Also Lord Dregg, who naturally has red glowing eyes.
Also the Rat King in the Red Sky episodes. Earlier, he was morally ambiguous, helping both the Turtles and their friends, as well as Shredder and his associates. Once his eyes began to glow red, he was totally evil.
Red Sky, Take Warning: While there's no explanation for the skies turning red, things took a turn for the worse once they did- for the Turtles and their city. Either way, it's a warning for the viewers- the show wasn't as much fun since the change.
Reptiles Are Abhorrent: The main turtles, having sufficient Turtle Power, are depicted with minimal reptilian features. Other characters, like Slash and Leatherhead, may have more pronounced reptilian traits (scales, spikes, claws).
Retcon: The third season finale showed the Technodrome being destroyed as a result of an inadvertent attack by Krang's allies, and then crashing at high-speed into a huge battlestation. The fourth season premiere changed this to the Technodrome being badly damaged in the attack and then having a relatively soft landing on an asteroid.
Schmuck Bait: In the episode Shredder's Mom, Shredder's mom was able to trick the turtles into walking right into the Technodrome's trash compactor by taping a paper sign that said "This way to computer room" on the door.
Also the monsters in the episode The Case Of The Killer Pizzas look a lot like another famous movie monster.
The episode Night Of The Dark Turtle is an obvious parody of Batman.
Rex-1 from the episode New York's Shiniest is pretty much a redesigned Robocop.
One episode had Krang stealing a military robot that looks like ED-209.
Irma Langenstein doesn't look like Jeanette of The Chipettes by accident... half a season of Alvin And The Chipmunks was animated by Murakami-Wolf-Swenson (the other half was animated by DiC Entertainment), then Irma was introduced on TMNT the following season.
Many references to monster movies, which the Turtles are always seen tuning in to on TV. Heck, some of the episode titles even sound like the names of B-movies. Examples of such titles:
The episode "Rondo in New York" is a tribute to the Universal Horror monsters and also has an Expy of Rambo that is named Rondo. Krang and Shredder use a substance to bring Rondo, originally just a movie character, into the real world (alongside all the other movie characters).
At the end of one episode, Leonardo says "There's no place like home", as a reference to The Wizard of Oz. The movie is referenced in another episode where a hologram of Donatello says like the Wicked Witch of the West, "I'm melting! I'm melting!"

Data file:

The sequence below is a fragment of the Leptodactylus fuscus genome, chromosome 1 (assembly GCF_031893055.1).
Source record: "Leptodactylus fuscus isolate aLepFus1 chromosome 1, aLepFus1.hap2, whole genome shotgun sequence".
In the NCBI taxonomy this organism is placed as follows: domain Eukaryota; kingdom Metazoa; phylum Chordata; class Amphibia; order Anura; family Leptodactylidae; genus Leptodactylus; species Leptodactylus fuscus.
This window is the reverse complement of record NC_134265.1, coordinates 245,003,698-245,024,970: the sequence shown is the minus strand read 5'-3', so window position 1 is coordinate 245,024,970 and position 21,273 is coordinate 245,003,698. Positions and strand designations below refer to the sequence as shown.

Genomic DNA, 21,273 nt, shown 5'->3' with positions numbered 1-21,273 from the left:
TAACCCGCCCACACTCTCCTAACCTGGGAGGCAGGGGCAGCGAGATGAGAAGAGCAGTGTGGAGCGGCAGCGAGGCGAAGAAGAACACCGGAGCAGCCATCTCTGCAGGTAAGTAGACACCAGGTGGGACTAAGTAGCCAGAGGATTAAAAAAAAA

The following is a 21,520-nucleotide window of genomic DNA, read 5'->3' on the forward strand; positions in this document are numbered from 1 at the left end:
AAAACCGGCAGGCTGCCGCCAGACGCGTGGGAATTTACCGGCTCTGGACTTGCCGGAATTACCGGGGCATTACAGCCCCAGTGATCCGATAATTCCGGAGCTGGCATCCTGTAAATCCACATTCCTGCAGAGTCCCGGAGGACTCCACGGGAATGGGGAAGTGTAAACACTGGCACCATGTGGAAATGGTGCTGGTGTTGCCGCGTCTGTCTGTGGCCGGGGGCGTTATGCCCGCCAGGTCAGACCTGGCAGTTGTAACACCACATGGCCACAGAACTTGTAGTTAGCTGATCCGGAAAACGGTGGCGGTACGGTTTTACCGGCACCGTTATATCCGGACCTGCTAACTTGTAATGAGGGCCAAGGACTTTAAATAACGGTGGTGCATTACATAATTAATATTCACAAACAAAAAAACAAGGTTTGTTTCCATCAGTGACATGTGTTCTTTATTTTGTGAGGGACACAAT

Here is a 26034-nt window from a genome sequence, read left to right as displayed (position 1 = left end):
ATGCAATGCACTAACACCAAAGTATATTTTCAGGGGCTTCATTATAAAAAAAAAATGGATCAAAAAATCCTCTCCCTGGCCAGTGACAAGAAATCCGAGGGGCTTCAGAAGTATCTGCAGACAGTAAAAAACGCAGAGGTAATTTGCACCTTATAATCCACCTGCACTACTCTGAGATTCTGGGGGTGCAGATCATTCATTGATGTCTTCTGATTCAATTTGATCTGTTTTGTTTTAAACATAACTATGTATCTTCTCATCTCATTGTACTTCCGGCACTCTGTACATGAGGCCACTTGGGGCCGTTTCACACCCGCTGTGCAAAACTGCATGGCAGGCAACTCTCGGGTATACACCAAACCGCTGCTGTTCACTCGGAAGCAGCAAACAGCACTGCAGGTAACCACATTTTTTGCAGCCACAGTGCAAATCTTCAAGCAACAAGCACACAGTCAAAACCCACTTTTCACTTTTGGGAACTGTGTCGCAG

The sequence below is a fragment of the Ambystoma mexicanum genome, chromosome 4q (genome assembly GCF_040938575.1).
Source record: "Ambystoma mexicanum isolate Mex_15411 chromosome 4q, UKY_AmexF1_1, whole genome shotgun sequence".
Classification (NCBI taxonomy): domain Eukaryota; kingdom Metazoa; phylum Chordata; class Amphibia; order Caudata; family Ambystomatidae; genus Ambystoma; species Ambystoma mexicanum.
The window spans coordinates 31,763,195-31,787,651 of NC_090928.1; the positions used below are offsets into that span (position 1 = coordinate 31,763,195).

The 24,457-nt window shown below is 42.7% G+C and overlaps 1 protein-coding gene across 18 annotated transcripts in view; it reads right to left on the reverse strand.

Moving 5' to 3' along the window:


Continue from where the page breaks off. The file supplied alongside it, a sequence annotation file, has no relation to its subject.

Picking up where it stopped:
In an episode where the Punk Frogs confront Leatherhead, one says, "Who you gonna call? Gatorbusters?]]
The Terminator is referenced in one episode when the turtles see a version of The Ahnold saying in a thick Austrian accent, "I'll be back!"
Sinister Schnoz: Granitor, the gray Rock Soldier from the episode Hot-Rodding Teenagers from Dimension X.
Snow Means Cold: In Take Me to Your Leader, Shredder and Krang use a Solar Siphon to drain the sun's energy and make the Earth cold. The turtles discover something's amiss when it starts snowing in July.
Also Buffy Shellhammer, who was able to use Shredder's own technology against him and trick him into making the wrong formula to free the Technodrome. Instead of rocket fuel, it turned out to be firework fuel.
Also Vernon's nephew Foster Fenwick, who creates a solar magnet that is actually powerful enough to draw the Earth towards the sun. Subverted as he's stated to be 11.
The Lava Caves Of New York: Trope Codifier. For something often surrounded by lava, the turtles don't have to walk very far underground in order to find the Technodrome. In fact, a few times, lava lakes apparently existed just below the sewers (if not in them)
This Is a Drill: The transport modules that Shredder and the other villains used most of the time.
The Only One Allowed to Defeat You: Shredder's attitude towards Splinter and the Turtles, so much so that they taunt him with it over the interstellar radio from a slave camp on Dimension X. His twisted code of ninja ethics forces him to bring them back to Earth...where they proceed to defeat Krang's bid for global domination.
Also Shredder, when he's the chairman of Octopus Inc. He actually gets things right, with frightening (for the Turtles) results. Until a sprinkling of water changes things. This was before the Red Sky seasons.
Wasn't That Fun?: One of the episodes in the final season sees the Turtles go off a waterfall, which then sees Mikey saying "let's do it again!"
Wait, What? Whoa: In Burne's Blues, Burne and Vernon spend the entire episode unsuccessfully looking for a news story about the Turtles. Just as soon as the reporters find the Turtles frozen on a factory loading dock, the two get randomly abducted by aliens that look like Elvis.
Wham Line: "I never bluff!" The line Shredder says before he destroys the Channel 6 news building in the first episode of season eight.
Also in "Donatello's Degree", the end of the first act features Donatello being attacked by two nerdy henchmen of the Big Bad and saying that they must be joking to take him on. The henchmen quickly bulk up and respond "If we're joking,then you're about to ''die'' laughing.
Wham Episode: The first episode of season eight Get Shredder mainly because of the ending where Shredder destroys the Channel 6 news building.